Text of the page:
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Cancer Epidemiology Research Program

The Cancer Epidemiology Research Program aims to improve our understanding of the genetic and environmental origins of cancer and to identify biomarkers for cancer risk and progression. This understanding informs the design of effective cancer prevention and control programs.

RESEARCH THEMES

Investigators in the Cancer Epidemiology Research Program concentrate on four main themes: 

Identifying genetic factors linked to cancer susceptibility

Evaluating the impact of dietary, lifestyle, and environmental factors on cancer risk

Identifying genetic and lifestyle factors that predict cancer survival and recurrence

Understanding the differences in cancer risk and mortality in different populations

Meet the Program Members

The Cancer Epidemiology Research Program is co-led by Xiao Ou Shu, M.D., Ph.D., M.P.H., and Wei Zheng, M.D., Ph.D., M.P.H.  The co-leaders serve as liaisons to the director and senior leadership for the fostering of inter-programmatic collaboration and integration of cancer epidemiology into the clinical and basic research activities of the cancer center, including the provision of epidemiologic resources and access to large patient populations for whom the translation of scientific discoveries into practice is important.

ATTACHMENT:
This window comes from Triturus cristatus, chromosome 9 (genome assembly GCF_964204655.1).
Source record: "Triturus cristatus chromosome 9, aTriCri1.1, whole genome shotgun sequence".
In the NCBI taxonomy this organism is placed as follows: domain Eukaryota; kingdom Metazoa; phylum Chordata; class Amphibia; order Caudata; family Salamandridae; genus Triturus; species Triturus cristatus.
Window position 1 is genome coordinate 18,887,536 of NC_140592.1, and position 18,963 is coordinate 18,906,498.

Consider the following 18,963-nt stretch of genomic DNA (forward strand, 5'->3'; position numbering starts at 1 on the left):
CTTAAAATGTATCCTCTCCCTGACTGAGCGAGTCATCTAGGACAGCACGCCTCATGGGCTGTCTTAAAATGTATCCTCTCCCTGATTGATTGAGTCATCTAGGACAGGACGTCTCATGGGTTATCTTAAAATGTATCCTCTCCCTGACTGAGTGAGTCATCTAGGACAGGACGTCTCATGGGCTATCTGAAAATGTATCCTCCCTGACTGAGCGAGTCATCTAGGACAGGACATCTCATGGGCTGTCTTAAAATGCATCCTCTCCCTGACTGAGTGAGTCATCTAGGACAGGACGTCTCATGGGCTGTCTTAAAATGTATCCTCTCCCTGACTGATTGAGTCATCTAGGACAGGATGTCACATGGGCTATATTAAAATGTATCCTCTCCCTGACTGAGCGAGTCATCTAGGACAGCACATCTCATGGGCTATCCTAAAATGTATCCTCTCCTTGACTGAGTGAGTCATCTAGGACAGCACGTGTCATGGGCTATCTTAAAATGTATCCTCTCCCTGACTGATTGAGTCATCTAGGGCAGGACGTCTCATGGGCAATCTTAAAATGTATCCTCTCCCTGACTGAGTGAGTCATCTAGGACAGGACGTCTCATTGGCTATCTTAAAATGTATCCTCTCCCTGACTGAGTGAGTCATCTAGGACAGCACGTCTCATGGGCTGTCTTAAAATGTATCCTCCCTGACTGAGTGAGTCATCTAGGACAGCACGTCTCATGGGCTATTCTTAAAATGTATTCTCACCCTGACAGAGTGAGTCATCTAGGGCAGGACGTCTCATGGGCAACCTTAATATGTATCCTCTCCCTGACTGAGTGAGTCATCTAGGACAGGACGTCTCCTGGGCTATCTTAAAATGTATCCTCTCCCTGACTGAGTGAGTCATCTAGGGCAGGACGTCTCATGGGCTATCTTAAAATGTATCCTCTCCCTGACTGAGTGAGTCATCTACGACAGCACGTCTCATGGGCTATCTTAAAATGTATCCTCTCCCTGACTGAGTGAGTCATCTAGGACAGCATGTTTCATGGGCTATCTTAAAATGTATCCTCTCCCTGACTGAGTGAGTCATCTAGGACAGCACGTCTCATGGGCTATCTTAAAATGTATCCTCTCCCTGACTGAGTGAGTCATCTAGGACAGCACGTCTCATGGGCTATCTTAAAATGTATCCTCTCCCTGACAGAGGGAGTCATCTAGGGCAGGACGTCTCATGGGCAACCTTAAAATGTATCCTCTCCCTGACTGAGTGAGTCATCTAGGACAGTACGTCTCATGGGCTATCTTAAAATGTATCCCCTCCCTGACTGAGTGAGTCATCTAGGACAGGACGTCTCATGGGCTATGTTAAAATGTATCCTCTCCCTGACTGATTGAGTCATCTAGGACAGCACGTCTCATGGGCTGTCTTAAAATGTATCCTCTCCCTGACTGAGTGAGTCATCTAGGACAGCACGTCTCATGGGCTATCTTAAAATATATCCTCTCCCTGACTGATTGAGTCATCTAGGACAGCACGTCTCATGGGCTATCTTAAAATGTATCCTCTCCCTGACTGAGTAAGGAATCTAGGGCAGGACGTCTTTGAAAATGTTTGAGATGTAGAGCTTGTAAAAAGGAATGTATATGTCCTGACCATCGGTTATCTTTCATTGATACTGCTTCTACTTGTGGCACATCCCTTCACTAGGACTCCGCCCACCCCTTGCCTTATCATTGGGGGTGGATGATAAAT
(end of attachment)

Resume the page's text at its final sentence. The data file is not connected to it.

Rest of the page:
Featured Publications

Program News

June 7, 2019

Mouth microbes and colorectal cancer

Microbial species in the mouth could be playing a role in colorectal cancer development, according to new research from epidemiologists at VUMC.
April 25, 2019

Team explores fungal infection quandary in lung cancer screenings

A recent study by Vanderbilt investigators revealed that histoplasmosis - a fungal infection that creates cancer-mimicking lesions in the lungs - is prevalent beyond previously identified regions of the United States.
April 25, 2019

Asian nations in early tobacco epidemic: study

Asian countries are in the early stages of a tobacco smoking epidemic with habits mirroring those of the United States from past decades, setting the stage for a spike in future deaths from smoking-related diseases.